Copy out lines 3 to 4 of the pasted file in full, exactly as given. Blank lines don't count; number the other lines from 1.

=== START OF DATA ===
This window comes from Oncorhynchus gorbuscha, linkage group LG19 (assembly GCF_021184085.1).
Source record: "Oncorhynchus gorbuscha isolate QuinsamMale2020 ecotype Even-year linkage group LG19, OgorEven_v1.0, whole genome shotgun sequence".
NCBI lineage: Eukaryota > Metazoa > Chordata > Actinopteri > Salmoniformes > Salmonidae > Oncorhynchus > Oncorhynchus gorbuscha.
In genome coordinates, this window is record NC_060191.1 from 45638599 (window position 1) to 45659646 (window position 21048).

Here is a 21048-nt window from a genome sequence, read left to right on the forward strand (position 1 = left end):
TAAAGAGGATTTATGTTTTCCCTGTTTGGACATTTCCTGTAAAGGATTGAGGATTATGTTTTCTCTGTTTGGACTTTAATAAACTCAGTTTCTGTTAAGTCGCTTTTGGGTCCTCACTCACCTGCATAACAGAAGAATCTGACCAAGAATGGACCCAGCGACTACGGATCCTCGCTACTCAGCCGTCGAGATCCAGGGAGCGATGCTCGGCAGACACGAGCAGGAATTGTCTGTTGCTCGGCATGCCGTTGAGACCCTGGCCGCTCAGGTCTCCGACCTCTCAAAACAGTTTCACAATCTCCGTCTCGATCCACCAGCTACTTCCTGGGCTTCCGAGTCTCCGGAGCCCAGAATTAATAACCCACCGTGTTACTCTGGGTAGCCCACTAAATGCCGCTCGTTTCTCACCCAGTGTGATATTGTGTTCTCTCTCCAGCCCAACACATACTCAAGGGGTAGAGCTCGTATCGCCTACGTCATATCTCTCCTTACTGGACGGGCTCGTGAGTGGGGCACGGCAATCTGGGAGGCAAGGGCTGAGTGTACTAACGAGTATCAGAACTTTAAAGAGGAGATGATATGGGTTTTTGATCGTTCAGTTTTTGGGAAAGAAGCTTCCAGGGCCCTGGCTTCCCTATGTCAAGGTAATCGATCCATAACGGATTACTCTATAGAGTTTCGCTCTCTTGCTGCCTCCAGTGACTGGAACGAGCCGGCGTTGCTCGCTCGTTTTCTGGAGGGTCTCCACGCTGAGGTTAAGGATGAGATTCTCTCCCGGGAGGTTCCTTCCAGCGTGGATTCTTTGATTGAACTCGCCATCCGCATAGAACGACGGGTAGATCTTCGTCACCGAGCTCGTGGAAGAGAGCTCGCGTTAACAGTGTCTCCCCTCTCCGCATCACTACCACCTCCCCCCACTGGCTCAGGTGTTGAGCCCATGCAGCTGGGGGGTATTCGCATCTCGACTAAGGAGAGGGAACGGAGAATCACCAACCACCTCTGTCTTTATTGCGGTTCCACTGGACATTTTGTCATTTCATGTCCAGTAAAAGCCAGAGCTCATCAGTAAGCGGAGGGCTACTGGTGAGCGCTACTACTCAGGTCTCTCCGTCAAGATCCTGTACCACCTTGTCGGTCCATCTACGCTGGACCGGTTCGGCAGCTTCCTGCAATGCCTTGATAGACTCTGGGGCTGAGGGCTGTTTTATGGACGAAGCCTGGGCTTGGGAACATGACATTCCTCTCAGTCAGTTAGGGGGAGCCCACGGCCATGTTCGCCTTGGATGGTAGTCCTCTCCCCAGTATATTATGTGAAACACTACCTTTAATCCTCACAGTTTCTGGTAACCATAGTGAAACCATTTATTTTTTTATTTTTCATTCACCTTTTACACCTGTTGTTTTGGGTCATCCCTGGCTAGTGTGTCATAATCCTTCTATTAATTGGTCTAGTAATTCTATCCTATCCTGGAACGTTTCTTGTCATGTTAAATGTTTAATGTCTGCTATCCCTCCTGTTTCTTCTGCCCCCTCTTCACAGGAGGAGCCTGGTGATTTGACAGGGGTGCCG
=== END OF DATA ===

NCBI lineage: Eukaryota > Metazoa > Chordata > Actinopteri > Salmoniformes > Salmonidae > Oncorhynchus > Oncorhynchus gorbuscha.
In genome coordinates, this window is record NC_060191.1 from 45638599 (window position 1) to 45659646 (window position 21048).